Punishment is using a consequence of some sort to stop or decrease a behavior. People who speed (and are caught) are initially punished with fines, defensive driving, a raise in insurance, etc. Two incidents of this punishment was sufficient to keep me from speeding (well, more than 5 mph over). Had it not been ( and I had been caught again) I would be subject to loosing my license, loosing my insurance, and multiple other consequences all the way up to jail. Punishment and fear of punishment for the crime of speeding is enough to make me careful about my speed, though I would prefer at times to go much faster. We have several means to punish those that break laws in our society, and if our values and morals don’t keep us from breaking these laws, society hopes that a desire to avoid the punishment will.
The problem with punishment is that it often requires fear to be effective preventativly, and fear can be overcome with the right motivators. If we are angry enough, or hurt enough fear goes right out of the window, especially if the behavior that is going to be punished is rewarding enough. There also has to be a belief that they will be caught in order for punishment to work, and if you are training a kid or a animal (or a spouse) the likelihood that you will be there when the behavior is committed is unlikely at times.
The punishment also has to have meaning. As a kid my mom would ground me to my room for an evening. Since I love to read and had oodles of books an evening in my room was of little to no consequence to me. There was little to no fear of this punishment and it rarely changed my behavior. Lucky for my mom I was a pretty good kid in general. For several people in prison, prison has little to no meaning as a punishment. For some it is seen as a badge of honor to be sent to prison, and for some it is seen as a means of survival. For some it just isn’t a sufficient punishment to deter them from committing the crime.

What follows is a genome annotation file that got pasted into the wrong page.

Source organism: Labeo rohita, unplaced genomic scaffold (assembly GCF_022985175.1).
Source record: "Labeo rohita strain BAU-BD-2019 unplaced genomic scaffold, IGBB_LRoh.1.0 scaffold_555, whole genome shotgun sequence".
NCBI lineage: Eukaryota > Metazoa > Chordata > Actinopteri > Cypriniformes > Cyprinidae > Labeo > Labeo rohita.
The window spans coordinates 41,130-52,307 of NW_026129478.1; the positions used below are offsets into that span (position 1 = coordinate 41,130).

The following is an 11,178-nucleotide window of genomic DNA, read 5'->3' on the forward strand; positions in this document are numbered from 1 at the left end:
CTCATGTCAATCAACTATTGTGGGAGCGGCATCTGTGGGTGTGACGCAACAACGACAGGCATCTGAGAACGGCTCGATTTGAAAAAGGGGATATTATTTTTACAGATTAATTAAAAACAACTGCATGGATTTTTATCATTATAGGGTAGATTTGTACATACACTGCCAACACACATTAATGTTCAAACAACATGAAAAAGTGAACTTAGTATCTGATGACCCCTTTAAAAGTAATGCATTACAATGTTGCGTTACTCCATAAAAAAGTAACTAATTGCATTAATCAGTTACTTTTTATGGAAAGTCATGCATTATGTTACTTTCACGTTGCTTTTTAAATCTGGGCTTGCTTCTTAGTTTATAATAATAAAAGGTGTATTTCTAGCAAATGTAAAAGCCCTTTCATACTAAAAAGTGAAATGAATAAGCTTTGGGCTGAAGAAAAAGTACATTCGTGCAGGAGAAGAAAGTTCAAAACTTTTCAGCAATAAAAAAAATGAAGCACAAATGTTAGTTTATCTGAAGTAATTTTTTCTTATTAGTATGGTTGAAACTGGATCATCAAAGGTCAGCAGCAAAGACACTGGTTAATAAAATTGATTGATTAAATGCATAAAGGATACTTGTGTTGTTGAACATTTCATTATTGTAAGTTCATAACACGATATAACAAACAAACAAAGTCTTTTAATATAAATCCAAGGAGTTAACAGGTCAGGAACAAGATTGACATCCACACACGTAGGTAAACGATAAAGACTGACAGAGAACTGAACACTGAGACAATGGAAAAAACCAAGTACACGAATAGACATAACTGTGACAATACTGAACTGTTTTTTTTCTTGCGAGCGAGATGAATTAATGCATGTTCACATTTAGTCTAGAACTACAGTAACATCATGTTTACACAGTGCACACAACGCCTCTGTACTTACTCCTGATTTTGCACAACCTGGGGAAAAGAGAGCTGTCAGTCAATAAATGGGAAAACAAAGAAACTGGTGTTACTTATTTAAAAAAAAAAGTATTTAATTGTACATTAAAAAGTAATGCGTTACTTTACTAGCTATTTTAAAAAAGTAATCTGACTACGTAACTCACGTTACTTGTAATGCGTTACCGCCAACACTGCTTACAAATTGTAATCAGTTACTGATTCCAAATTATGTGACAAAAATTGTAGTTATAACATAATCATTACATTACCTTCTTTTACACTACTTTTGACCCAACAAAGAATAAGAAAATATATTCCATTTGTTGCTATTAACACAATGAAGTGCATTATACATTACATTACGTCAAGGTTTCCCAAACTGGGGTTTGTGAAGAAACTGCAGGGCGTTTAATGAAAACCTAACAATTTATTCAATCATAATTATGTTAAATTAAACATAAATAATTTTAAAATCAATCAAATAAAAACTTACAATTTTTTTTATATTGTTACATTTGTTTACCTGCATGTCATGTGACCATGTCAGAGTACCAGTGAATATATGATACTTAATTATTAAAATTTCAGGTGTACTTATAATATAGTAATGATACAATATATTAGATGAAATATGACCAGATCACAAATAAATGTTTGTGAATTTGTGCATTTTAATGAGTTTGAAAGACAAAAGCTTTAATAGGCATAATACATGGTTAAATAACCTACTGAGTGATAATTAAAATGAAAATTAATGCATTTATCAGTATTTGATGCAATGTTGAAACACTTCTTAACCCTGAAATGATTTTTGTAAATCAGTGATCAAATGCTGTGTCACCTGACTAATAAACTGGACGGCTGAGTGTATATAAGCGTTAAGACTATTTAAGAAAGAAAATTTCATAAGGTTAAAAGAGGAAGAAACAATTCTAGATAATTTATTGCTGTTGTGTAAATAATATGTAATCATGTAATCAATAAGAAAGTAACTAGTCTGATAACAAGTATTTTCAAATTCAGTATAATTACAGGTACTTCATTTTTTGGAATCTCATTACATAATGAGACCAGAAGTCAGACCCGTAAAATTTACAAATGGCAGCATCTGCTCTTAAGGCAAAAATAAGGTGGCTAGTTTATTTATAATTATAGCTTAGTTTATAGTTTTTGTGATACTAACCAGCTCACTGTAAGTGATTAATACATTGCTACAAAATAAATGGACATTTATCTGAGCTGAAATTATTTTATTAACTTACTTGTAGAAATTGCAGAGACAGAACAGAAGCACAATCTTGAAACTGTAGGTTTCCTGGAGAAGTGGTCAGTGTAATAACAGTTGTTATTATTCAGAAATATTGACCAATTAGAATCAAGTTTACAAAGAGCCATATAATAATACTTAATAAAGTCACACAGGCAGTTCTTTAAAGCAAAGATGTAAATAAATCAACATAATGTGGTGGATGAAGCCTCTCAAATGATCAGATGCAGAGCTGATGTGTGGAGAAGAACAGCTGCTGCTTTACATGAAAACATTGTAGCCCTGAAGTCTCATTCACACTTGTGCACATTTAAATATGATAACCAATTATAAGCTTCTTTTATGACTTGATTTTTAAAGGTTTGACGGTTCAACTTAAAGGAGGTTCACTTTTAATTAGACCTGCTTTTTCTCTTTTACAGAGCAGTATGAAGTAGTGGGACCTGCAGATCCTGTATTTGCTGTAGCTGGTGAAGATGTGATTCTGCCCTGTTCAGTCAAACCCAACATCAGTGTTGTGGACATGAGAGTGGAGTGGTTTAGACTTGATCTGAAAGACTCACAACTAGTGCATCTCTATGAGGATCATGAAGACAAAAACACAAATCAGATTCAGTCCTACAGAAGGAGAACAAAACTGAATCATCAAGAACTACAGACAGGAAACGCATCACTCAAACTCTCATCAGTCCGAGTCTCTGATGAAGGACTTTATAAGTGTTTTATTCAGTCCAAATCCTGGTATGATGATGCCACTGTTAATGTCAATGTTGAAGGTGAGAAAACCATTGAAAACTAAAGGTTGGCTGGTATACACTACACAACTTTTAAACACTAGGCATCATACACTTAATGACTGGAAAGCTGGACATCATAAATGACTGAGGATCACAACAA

Punishment must be enforceable. This means that if you ground your kids, you’re grounded too. If you ground your kids and you leave, your kids aren’t going to comply with being grounded.
When used incorrectly punishments have little to no effect and can actually make behaviors worse. Incorrectly used punishments confuse and frustrate both animals and people, and often create only bitterness and anger. A good example of this is the incorrect usage of “Time Out “. Time outs are used to remove a child (young children and toddlers) from a behavior that is incorrect, giving them time to pull their behavior in to check ultimately returning to the activity (not the negative behavior though). It can also be used to give parents a moment to manage their anger before consequences (punishments) are put in to place. Time out’s are used instead as the punishment itself. The time out should be used as a quick “whoops!” to redirect the behavior, not to eliminate the behavior. Punishment is then implemented after the time out, such as losing the toy they were playing with, or saying they are sorry to the playmate.
It is also necessary to know the difference between a threat and a warning. Threats often just breed resentment. Warnings are very different than threats. A threat is a plan to use verbal or physical violence if a behavior is continued. A threat is also a plan that isn’t carried out. A warning is a marker of a behavior with a notice of a consequence that will follow if the behavior is continued. For example a threat is “You keep that up you’re gonna get it!”. A warning is “It isn’t OK to take your sister’s toys. If you take another toy play time is over”.